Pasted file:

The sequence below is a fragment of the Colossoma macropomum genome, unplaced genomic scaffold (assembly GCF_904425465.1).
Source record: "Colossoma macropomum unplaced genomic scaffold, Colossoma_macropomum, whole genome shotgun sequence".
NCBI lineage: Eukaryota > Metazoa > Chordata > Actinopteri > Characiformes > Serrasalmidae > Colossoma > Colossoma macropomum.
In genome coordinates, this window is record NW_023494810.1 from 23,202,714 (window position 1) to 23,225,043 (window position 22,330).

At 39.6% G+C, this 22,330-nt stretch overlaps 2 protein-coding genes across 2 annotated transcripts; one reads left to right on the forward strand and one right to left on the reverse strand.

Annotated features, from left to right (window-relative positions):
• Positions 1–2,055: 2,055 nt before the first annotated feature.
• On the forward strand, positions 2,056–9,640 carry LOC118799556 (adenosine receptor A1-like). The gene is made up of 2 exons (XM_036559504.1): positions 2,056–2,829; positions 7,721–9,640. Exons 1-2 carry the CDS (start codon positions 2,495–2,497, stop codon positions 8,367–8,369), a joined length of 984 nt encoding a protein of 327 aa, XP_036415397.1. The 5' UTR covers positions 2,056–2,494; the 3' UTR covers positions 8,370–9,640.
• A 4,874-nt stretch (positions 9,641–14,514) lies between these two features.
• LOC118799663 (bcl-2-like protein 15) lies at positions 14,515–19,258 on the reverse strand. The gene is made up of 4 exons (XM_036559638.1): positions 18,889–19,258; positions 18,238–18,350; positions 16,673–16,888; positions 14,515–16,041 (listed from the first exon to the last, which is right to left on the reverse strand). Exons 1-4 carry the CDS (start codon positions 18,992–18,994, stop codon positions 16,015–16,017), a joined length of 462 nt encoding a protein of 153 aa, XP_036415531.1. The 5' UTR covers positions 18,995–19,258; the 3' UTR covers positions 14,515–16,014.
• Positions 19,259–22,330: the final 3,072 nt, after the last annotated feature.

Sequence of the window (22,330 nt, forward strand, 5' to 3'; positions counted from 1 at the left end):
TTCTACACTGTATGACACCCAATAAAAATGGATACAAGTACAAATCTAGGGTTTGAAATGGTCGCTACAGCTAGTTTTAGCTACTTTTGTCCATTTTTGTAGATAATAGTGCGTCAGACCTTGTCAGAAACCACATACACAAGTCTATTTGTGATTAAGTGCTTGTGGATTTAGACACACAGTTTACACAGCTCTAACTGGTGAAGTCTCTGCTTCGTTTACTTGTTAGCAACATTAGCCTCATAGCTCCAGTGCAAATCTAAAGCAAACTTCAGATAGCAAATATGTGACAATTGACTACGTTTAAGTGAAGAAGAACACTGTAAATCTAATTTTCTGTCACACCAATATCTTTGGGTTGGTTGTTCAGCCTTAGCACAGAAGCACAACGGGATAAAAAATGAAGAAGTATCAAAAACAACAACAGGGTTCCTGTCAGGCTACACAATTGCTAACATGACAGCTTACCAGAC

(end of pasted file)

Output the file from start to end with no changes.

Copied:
The sequence below is a fragment of the Colossoma macropomum genome, unplaced genomic scaffold (assembly GCF_904425465.1).
Source record: "Colossoma macropomum unplaced genomic scaffold, Colossoma_macropomum, whole genome shotgun sequence".
NCBI lineage: Eukaryota > Metazoa > Chordata > Actinopteri > Characiformes > Serrasalmidae > Colossoma > Colossoma macropomum.
In genome coordinates, this window is record NW_023494810.1 from 23,202,714 (window position 1) to 23,225,043 (window position 22,330).

At 39.6% G+C, this 22,330-nt stretch overlaps 2 protein-coding genes across 2 annotated transcripts; one reads left to right on the forward strand and one right to left on the reverse strand.

Annotated features, from left to right (window-relative positions):
• Positions 1–2,055: 2,055 nt before the first annotated feature.
• On the forward strand, positions 2,056–9,640 carry LOC118799556 (adenosine receptor A1-like). The gene is made up of 2 exons (XM_036559504.1): positions 2,056–2,829; positions 7,721–9,640. Exons 1-2 carry the CDS (start codon positions 2,495–2,497, stop codon positions 8,367–8,369), a joined length of 984 nt encoding a protein of 327 aa, XP_036415397.1. The 5' UTR covers positions 2,056–2,494; the 3' UTR covers positions 8,370–9,640.
• A 4,874-nt stretch (positions 9,641–14,514) lies between these two features.
• LOC118799663 (bcl-2-like protein 15) lies at positions 14,515–19,258 on the reverse strand. The gene is made up of 4 exons (XM_036559638.1): positions 18,889–19,258; positions 18,238–18,350; positions 16,673–16,888; positions 14,515–16,041 (listed from the first exon to the last, which is right to left on the reverse strand). Exons 1-4 carry the CDS (start codon positions 18,992–18,994, stop codon positions 16,015–16,017), a joined length of 462 nt encoding a protein of 153 aa, XP_036415531.1. The 5' UTR covers positions 18,995–19,258; the 3' UTR covers positions 14,515–16,014.
• Positions 19,259–22,330: the final 3,072 nt, after the last annotated feature.

Sequence of the window (22,330 nt, forward strand, 5' to 3'; positions counted from 1 at the left end):
TTCTACACTGTATGACACCCAATAAAAATGGATACAAGTACAAATCTAGGGTTTGAAATGGTCGCTACAGCTAGTTTTAGCTACTTTTGTCCATTTTTGTAGATAATAGTGCGTCAGACCTTGTCAGAAACCACATACACAAGTCTATTTGTGATTAAGTGCTTGTGGATTTAGACACACAGTTTACACAGCTCTAACTGGTGAAGTCTCTGCTTCGTTTACTTGTTAGCAACATTAGCCTCATAGCTCCAGTGCAAATCTAAAGCAAACTTCAGATAGCAAATATGTGACAATTGACTACGTTTAAGTGAAGAAGAACACTGTAAATCTAATTTTCTGTCACACCAATATCTTTGGGTTGGTTGTTCAGCCTTAGCACAGAAGCACAACGGGATAAAAAATGAAGAAGTATCAAAAACAACAACAGGGTTCCTGTCAGGCTACACAATTGCTAACATGACAGCTTACCAGAC